Tyrone was 41 years old.
The Benghazi Attacks
The attacks in Benghazi occurred at two different locations: a Department of State “Temporary Mission Facility” and an Annex facility (“Annex”) approximately a mile away used by another agency of the United States Government. On September 11 , Ambassador Stevens was in Benghazi, accompanied by two Diplomatic Security (DS) agents who had traveled there with him. Also present were three other DS agents and a Foreign Service Officer, Sean Smith, who were posted at the Temporary Mission Facility (“facility” or “compound”). There were also three members of the February 17 Brigade, a Libyan militia deputized by the Libyan government but not under its direct control, and four unarmed local contract guards protecting the compound.
During the day on September 11 , the Ambassador held several meetings on the compound and retired to his room at approximately 9:00 p.m. local time. About 40 minutes later, several agents and guards heard loud shouting, noises coming from the gate, as well as gunfire, and an explosion. A closed-circuit television monitor at the facility’s Tactical Operations Center (“TOC”) showed a large number of armed people flowing unimpeded through the main gate. One of the DS agents in the compound’s TOC triggered an audible alarm, and immediately alerted the U.S. Embassy in Tripoli and DS headquarters in Washington. These notifications were quickly transmitted from the Department of State to the Department of Defense. DS headquarters maintained open phone lines with the DS personnel throughout the attack. That same DS agent also called the Annex to request assistance from security personnel there, who immediately began to prepare to aid the U.S. personnel at the diplomatic facility.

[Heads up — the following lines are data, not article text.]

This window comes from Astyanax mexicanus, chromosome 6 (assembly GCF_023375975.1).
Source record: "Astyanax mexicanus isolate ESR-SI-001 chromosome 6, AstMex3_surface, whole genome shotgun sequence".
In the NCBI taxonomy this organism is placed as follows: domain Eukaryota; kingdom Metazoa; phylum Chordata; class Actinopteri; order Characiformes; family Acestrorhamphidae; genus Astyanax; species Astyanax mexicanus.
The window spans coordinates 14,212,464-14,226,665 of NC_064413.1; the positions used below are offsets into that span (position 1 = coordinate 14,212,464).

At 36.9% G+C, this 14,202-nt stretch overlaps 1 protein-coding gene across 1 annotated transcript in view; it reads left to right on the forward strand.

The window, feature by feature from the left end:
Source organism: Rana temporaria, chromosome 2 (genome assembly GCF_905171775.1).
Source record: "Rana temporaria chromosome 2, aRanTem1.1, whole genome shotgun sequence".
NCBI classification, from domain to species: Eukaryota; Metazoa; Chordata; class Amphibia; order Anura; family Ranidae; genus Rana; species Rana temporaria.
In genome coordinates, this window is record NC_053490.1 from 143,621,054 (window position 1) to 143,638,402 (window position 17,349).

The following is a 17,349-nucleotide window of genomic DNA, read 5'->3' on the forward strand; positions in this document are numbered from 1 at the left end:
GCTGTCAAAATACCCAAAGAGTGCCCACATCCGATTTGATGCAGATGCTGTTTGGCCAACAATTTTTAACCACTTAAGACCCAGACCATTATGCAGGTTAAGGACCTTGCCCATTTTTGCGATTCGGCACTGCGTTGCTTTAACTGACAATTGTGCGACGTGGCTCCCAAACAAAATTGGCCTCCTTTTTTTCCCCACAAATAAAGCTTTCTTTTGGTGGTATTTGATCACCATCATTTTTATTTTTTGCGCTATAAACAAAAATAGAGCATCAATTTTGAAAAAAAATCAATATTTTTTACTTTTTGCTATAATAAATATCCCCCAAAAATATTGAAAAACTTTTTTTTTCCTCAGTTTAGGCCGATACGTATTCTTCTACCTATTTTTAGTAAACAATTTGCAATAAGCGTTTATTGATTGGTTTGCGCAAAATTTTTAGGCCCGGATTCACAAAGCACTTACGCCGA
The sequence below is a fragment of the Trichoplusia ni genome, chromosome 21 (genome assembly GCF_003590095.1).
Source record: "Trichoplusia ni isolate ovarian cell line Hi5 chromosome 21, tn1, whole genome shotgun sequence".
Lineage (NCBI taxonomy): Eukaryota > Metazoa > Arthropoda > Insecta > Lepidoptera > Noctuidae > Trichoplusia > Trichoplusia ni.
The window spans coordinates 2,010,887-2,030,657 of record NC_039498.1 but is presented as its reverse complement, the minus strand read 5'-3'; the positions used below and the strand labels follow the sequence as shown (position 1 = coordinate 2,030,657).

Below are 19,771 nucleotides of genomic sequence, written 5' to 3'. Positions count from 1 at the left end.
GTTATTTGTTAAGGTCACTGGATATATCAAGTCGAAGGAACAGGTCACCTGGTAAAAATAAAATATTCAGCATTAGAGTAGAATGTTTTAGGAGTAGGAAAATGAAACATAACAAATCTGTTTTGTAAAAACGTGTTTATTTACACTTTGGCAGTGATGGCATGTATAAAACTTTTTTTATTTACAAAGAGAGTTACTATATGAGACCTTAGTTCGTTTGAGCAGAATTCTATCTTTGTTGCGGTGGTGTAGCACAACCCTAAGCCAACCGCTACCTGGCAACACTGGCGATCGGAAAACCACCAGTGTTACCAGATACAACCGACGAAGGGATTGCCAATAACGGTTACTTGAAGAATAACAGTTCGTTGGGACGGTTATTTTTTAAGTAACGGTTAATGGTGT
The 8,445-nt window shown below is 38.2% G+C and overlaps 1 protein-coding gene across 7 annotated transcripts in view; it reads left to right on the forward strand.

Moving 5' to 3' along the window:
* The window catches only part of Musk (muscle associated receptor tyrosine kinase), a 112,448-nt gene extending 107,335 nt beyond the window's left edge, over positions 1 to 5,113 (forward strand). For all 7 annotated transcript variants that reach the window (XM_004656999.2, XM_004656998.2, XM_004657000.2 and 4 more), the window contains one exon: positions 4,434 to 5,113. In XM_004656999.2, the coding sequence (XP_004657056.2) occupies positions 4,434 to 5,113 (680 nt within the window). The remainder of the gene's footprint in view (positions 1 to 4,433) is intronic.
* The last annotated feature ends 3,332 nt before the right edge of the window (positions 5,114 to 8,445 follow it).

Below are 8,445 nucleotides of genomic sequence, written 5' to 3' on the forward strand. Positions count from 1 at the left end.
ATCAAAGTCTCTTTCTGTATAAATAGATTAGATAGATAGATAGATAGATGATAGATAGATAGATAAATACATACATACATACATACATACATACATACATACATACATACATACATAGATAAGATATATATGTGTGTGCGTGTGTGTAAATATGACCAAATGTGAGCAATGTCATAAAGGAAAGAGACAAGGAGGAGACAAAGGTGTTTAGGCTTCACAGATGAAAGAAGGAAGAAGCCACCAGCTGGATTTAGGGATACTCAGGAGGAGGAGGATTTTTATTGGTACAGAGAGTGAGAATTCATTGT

When the attack commenced, four DS agents and Foreign Service Officer Smith were in or just outside the same building where the Ambassador was spending that night. A fifth DS agent was in the TOC when the terrorist attack began. Ambassador Stevens, Smith, and one DS agent sought shelter in the building’s safe haven, a fortified area designed to keep intruders out, while the other three agents went to retrieve additional weapons and tactical gear such as body armor, helmets, and ammunition. After retrieving their gear, at least two of the DS agents sought to return to the building where the Ambassador was. On the way back, however, the DS agents encountered attackers. The lone DS agent with the Ambassador reported via radio that he was secure within the safe haven, allowing the two agents who had left in search of weapons to seek refuge in the same building where they had armed themselves. The third DS agent who had gone to the TOC to retrieve his gear, stayed there with the DS agent who had been manning the TOC since the beginning of the attack.